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octapuss
Old house draft problems

One hundred year old house up in toronto ON. Where the floor meets the walls there is a really cold draft. The floor is really cold. The outside of the house is brick and the inside of the house is floor - old maple flooring and walls - old plaster horse hair.

Is there some way of insulating the space between?
Anyone come across this problem?
IT really makes the second floor cold. the first floor has the same problem as well.

any input is appreciated.

thanks

O

Rodney H
Re: Old house draft problems

Blown insulation might be one way to solve the problem. Do you know if the old walls are insulated? One way to eliminate the draft from the bottoms of the walls, is to use the spray-on type foam, with the wand inserted through a hole in the wall, between each stud. Sure, insulation costs a lot of money, but home heating, or cooling year after year costs a whole lot more.

Two years ago, I remodeled a 107 year old house, with very bad inside plaster. That problem was solved by removing all the old plaster, reinsulating the walls from inside, then putting up new drywall. That was very labor intensive, so blown insulation might be the best and cheapest way to go.

Good luck with you problem.

octapuss
Re: Old house draft problems

thanks for the response. IT looks like the blown in insulation is the route im going to have to take.

Tom
Re: Old house draft problems

We own a 98 year old five story brick apartment and have the same problem. It is unlikely that you will be able to insulate the walls as the plaster is usually plastered right on the brick itself. The draft comes from the fact that the brick walls conduct the cold from the outside and sets up a draft where the walls meet the floors. Most houses and buildings settle somewhat over a period of years and a gap is created between the floor and the wall.

I just removed the quarter round trim from the baseboard trim and caulked that crack between the floor and the wall with a caulk that matched the floor and put the quarter round back on while the caulk was still wet wiping up an excess with a soapy rag. This will stop the draft.

george
Re: Old house draft problems
reenieandrod wrote:

Two years ago, I remodeled a 107 year old house, with very bad inside plaster. That problem was solved by removing all the old plaster, reinsulating the walls from inside, then putting up new drywall. That was very labor intensive, so blown insulation might be the best and cheapest way to go.

Good luck with you problem.

I am contemplating the same thing. This is a 1923 colonial (Archie Bunker style) in Ozone Park Queens :cool: . So far the walls seem to be a mix of plaster with the steel mesh lathing and some with wood lathing. Since there is no insulation anywhere, and I was going to update the wiring as well, I already decided to tear out the walls and update all of it. My insulation of choice will depend on both R value and cost and this is my current sticking point; which insulation to use in the exterior walls. I am seriously considering the polyurethane sheets, just not sure if this is preferred over the other types. This house is not attached like all the brownstone types in Brooklyn :eek: , so I want the highest R value I can get.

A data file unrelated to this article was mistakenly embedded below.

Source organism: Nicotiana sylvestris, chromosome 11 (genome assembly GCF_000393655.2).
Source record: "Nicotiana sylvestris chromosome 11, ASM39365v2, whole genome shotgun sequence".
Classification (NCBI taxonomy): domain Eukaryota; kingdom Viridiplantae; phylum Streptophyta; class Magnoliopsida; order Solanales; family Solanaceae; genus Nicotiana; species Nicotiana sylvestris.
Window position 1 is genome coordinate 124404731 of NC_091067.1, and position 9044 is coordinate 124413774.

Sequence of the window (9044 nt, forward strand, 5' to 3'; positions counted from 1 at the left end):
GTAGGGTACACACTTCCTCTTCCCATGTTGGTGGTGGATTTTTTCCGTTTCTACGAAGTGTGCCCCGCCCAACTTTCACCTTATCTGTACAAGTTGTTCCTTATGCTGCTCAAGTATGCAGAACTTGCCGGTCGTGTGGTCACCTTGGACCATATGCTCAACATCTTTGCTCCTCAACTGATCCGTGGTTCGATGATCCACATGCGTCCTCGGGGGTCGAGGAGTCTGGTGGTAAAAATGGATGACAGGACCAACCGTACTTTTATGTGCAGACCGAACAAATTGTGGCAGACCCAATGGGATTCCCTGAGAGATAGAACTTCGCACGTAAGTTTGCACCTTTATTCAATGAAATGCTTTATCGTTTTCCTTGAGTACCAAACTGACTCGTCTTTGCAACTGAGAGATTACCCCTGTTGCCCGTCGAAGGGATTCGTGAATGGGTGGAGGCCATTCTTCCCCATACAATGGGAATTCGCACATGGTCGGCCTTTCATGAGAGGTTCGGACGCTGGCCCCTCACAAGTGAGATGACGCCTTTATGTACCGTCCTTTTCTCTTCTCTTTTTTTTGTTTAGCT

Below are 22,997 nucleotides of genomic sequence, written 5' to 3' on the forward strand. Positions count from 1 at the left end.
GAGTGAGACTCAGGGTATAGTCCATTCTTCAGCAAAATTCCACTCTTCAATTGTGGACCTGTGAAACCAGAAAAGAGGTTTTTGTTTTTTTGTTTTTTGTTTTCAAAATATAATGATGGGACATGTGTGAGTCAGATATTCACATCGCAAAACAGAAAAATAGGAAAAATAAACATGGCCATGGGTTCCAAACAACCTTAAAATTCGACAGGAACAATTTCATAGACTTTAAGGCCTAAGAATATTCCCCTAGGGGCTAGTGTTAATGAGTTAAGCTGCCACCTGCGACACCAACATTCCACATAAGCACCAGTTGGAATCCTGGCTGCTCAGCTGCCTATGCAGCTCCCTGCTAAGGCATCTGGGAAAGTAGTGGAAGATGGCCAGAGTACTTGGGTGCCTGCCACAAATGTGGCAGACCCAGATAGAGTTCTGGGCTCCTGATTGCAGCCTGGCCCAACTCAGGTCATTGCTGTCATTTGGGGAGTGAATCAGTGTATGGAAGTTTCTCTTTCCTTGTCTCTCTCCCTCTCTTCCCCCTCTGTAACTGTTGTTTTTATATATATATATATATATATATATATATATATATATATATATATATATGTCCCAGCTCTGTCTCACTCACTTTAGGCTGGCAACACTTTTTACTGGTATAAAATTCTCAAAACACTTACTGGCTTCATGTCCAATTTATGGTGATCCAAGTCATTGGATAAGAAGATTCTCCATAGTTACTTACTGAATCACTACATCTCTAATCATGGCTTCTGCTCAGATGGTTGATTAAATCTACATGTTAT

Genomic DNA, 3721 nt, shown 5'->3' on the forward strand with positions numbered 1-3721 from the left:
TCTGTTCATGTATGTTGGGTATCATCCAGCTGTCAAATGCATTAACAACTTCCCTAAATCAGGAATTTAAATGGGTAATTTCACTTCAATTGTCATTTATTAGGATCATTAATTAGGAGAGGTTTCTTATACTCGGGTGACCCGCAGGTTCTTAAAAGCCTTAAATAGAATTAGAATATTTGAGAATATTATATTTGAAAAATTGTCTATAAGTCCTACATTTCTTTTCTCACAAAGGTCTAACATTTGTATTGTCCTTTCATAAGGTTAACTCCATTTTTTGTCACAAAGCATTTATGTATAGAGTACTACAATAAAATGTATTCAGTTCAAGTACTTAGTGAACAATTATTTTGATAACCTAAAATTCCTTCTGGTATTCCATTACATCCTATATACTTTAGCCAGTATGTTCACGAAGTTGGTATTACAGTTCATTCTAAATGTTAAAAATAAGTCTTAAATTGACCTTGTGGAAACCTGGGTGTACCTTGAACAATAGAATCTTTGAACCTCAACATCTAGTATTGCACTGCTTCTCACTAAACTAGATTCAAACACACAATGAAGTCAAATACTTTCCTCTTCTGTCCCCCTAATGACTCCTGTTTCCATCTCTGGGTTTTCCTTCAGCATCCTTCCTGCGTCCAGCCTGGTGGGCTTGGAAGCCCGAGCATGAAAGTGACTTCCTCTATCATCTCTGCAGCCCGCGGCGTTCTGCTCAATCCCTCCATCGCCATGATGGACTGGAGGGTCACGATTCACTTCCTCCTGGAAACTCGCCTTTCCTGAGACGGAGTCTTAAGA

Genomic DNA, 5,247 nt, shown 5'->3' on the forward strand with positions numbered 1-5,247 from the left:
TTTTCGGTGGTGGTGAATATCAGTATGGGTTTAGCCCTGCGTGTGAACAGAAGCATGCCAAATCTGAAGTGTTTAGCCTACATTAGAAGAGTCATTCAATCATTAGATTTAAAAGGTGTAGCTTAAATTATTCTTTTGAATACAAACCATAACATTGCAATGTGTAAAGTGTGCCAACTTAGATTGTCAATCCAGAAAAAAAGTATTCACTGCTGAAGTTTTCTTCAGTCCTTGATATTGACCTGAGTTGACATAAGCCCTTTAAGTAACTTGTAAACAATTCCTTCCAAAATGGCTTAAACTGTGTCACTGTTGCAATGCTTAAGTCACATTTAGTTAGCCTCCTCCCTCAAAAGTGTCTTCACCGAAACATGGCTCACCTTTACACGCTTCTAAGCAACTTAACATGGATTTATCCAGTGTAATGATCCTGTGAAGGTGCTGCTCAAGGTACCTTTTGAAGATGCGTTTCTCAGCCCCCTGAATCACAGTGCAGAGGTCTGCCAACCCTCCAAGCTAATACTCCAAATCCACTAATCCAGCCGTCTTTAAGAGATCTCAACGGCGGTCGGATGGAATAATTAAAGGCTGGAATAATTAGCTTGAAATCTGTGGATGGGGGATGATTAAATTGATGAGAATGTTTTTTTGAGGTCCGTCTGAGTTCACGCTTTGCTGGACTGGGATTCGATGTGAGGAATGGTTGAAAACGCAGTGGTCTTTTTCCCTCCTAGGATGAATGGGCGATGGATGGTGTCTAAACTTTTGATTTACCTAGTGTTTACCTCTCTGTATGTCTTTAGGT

Rodney H
Re: Old house draft problems

Contact your local spray foam contractor, about using the spray foam insulation. This stuff is great, seals all cracks, and requires no vapor barrier. Just ask the spray foam contractor what kind of R-value you need in your area. If you are cold like here in MN, put as much as you can get. Insulation is far cheaper than high utility bills.

Good luck, and stay warm.

[email protected]..
Re: Old house draft problems

Polyethelene or polysacharide closed cell foam insulation is the best kind. Blown in or sheet the insulation value is basically the same, about R6-6.6 per inch. The advantage of blown in is that it will really seal up any air gaps. As a cheapy way to insulate, you could conceivably cover up the plaster.

Its not the best way to go, but you can cover the exterior walls with foam board adhering and screwing the foam board to the plaster walls and studs/framing/brick, then drywall over the foamboard also adhering and screwing the drywall to the foamboard and through to the studs/framing/brick behind it all. Its not ideal in any way, but if done properly should last a really long time without cracking at the seams or other issues such as that. Depending on the space in the rooms I'd consider anything from 1/2 foam board up to 2 inch foam board. This is likely your only choice if there is not cavity behind the plaster between it and the brick. That or you are going to have to put up studwalls along the exterior, insulate the voids and drywall over that. If you need/want a lot of insulation that way would be your new best bet, but it would also consume a lot of room space (about 4 inches where as foam board with drywall over it could consume as little as 1 inch with 1/2" foam board and 1/2" gypsum board)

JLMCDANIEL
Re: Old house draft problems

One quick thing you may want to check. Do you have vents in the outside walls for a craw space? If you do seal the vents with foam board in the winter and open the vents in the summer.
Jack

Jasondart
Re: Old house draft problems

It's cold up here in MN, can spray foam be used if you have knob and tube wiring in the walls? I have heard no.

JLMCDANIEL
Re: Old house draft problems

You can not cover K&T wiring with insulation.
Jack

ed21
Re: Old house draft problems

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